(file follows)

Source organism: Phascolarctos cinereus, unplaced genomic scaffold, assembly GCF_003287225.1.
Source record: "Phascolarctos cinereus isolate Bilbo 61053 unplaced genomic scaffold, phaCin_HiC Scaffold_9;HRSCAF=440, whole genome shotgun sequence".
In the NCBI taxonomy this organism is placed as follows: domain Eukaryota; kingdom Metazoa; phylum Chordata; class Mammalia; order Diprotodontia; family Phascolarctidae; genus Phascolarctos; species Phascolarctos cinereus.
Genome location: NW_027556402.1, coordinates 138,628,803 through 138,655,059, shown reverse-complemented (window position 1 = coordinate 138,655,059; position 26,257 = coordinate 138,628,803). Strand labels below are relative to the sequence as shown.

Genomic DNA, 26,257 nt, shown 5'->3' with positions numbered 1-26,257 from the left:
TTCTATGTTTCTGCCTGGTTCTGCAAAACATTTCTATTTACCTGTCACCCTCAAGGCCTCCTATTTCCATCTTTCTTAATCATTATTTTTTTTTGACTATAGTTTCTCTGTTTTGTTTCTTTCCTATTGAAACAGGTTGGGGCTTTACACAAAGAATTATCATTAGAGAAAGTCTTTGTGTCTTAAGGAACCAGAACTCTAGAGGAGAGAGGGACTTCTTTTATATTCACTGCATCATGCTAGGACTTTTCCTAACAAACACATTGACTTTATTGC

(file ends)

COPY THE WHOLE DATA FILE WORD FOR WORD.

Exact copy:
Source organism: Phascolarctos cinereus, unplaced genomic scaffold, assembly GCF_003287225.1.
Source record: "Phascolarctos cinereus isolate Bilbo 61053 unplaced genomic scaffold, phaCin_HiC Scaffold_9;HRSCAF=440, whole genome shotgun sequence".
In the NCBI taxonomy this organism is placed as follows: domain Eukaryota; kingdom Metazoa; phylum Chordata; class Mammalia; order Diprotodontia; family Phascolarctidae; genus Phascolarctos; species Phascolarctos cinereus.
Genome location: NW_027556402.1, coordinates 138,628,803 through 138,655,059, shown reverse-complemented (window position 1 = coordinate 138,655,059; position 26,257 = coordinate 138,628,803). Strand labels below are relative to the sequence as shown.

Genomic DNA, 26,257 nt, shown 5'->3' with positions numbered 1-26,257 from the left:
TTCTATGTTTCTGCCTGGTTCTGCAAAACATTTCTATTTACCTGTCACCCTCAAGGCCTCCTATTTCCATCTTTCTTAATCATTATTTTTTTTTGACTATAGTTTCTCTGTTTTGTTTCTTTCCTATTGAAACAGGTTGGGGCTTTACACAAAGAATTATCATTAGAGAAAGTCTTTGTGTCTTAAGGAACCAGAACTCTAGAGGAGAGAGGGACTTCTTTTATATTCACTGCATCATGCTAGGACTTTTCCTAACAAACACATTGACTTTATTGC